Hereditary Fears

Genetic memory figures significantly in this particular blog (you can read more about it at Wiki or through this short BBC report) but for a real quick & dirty version – genetic memory is the concept that some events can alter your genes and then you pass this altered copy to your progeny. Your kids, despite having no personal negative experiences with Cherry Blossom trees, could feel a strong but undeniable fear when confronted with the smell of Cherry Blossom trees (your gene altering event). Now, a little more background …
Jan Jansen, a gnome from the computer game Baulder’s Gate, would sometimes ask the all important question “What? Is there a griffon about?” Because, as you know, if you are familiar with both gnomes and griffons there is quite a size difference and well … gnomes are probably tasty to griffons. Plus the concept of a large flying predator snatching up small things without warning and eating them is, to put it simply, a terrifying yet fairly common idea. To further support that claim: I once overheard a diminutive yet articulate six-year-old explaining a nature show in great detail to an much larger and easily impressed 5-year-old. He concluded his synopsis of the show with the comment that “Eagles eat mice … and leprechauns.” He said it with conviction and no one tried to dissuade him from his belief in leprechauns or their caloric benefit to eagles. Now, to the point of my post …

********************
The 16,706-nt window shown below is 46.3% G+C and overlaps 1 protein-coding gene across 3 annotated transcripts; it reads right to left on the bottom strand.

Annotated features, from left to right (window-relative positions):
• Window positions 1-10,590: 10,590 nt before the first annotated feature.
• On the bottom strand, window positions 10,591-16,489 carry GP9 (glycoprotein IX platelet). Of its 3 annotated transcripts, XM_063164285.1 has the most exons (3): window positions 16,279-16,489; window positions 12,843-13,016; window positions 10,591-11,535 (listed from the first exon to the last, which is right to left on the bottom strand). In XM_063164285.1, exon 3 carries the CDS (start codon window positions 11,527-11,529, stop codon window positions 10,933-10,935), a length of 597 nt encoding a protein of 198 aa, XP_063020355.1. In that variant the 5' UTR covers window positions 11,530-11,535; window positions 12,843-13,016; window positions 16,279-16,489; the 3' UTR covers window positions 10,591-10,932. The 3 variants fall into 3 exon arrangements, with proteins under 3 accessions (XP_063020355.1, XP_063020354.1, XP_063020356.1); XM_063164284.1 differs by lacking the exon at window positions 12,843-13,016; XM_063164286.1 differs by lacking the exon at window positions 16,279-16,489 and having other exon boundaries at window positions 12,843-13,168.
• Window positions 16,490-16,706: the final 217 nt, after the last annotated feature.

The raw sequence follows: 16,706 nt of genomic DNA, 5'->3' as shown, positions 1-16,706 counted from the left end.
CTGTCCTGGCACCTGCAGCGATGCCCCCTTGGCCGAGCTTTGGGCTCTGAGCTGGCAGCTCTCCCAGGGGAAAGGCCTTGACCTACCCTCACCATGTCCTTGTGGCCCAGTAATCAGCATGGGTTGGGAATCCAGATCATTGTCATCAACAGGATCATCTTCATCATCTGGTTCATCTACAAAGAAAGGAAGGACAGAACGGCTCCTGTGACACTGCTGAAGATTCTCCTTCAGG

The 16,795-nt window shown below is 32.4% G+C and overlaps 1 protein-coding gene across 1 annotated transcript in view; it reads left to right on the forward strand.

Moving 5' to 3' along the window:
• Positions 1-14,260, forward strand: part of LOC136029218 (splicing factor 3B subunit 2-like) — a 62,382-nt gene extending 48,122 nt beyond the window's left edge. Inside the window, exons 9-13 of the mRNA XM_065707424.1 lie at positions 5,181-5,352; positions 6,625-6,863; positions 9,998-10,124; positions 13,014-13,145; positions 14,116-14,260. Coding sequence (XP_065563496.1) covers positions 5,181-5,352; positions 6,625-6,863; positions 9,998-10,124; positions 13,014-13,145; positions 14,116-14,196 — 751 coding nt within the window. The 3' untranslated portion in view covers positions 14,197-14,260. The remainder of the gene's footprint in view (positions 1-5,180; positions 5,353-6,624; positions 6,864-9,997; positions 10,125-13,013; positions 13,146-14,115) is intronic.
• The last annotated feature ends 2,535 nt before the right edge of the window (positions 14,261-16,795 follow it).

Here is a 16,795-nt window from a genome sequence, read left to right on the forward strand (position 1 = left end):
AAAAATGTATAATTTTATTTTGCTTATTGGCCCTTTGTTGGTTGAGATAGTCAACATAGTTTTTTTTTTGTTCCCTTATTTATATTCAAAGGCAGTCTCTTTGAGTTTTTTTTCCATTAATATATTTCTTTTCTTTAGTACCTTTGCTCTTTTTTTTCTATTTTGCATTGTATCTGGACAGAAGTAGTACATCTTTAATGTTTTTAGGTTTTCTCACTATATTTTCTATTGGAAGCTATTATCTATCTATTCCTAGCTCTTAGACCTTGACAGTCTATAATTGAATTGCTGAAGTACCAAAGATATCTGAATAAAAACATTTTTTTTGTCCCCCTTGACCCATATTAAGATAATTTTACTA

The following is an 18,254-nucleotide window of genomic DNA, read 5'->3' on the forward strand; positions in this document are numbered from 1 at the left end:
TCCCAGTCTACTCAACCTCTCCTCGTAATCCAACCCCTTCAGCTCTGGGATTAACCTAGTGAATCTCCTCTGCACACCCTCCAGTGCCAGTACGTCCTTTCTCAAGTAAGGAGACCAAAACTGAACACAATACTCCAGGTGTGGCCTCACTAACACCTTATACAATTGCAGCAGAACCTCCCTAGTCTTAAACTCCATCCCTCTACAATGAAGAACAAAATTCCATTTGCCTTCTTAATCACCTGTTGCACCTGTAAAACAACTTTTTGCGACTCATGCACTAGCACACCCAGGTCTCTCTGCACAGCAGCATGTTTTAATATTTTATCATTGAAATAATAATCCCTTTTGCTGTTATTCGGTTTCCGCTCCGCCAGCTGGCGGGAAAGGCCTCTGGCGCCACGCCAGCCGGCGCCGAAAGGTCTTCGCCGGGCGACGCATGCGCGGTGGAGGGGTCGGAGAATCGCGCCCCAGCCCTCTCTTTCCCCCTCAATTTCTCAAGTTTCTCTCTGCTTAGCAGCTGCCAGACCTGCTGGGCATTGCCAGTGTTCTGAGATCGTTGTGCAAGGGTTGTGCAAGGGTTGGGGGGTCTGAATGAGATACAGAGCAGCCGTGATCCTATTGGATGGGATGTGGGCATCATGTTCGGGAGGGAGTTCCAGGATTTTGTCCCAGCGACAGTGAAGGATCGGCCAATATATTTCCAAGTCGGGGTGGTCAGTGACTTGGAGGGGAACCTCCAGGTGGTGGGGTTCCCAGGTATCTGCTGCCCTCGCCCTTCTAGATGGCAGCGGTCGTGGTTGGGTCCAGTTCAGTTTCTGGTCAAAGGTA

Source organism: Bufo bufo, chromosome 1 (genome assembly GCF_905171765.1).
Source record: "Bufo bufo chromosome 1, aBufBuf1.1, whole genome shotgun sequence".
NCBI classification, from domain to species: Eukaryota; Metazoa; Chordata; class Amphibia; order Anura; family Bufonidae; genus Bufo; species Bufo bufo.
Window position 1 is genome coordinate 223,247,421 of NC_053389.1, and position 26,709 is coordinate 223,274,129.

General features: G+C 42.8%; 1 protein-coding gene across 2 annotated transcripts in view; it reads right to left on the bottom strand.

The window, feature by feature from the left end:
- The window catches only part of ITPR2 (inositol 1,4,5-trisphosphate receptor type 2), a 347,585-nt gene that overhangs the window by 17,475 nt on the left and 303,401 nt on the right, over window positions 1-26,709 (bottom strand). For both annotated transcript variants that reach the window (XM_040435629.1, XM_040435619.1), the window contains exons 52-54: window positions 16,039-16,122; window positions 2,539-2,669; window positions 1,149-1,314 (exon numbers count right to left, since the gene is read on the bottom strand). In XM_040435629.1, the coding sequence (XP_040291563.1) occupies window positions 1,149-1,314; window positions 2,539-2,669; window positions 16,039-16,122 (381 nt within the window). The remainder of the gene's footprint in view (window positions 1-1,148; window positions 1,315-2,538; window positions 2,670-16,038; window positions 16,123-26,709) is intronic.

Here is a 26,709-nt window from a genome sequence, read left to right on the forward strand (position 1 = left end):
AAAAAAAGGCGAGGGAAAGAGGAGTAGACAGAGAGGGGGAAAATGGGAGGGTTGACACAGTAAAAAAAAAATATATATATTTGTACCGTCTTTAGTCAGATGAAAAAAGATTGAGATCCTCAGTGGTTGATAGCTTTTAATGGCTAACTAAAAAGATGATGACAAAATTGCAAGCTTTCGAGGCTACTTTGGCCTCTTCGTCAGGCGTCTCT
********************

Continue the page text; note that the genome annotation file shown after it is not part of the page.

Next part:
A few years ago my wife and I were in the car, she was driving and I was in the passenger seat looking out the side window. I turned my attention back to the road in front of us just in time to see a long sinewy shadow surf across the macadam. And in that instant, my blood ran cold. It was only the second time in my whole life that I had ever felt heart clenching fear. It was then that I realized that my ancestors had been gnomes … or leprechauns.  
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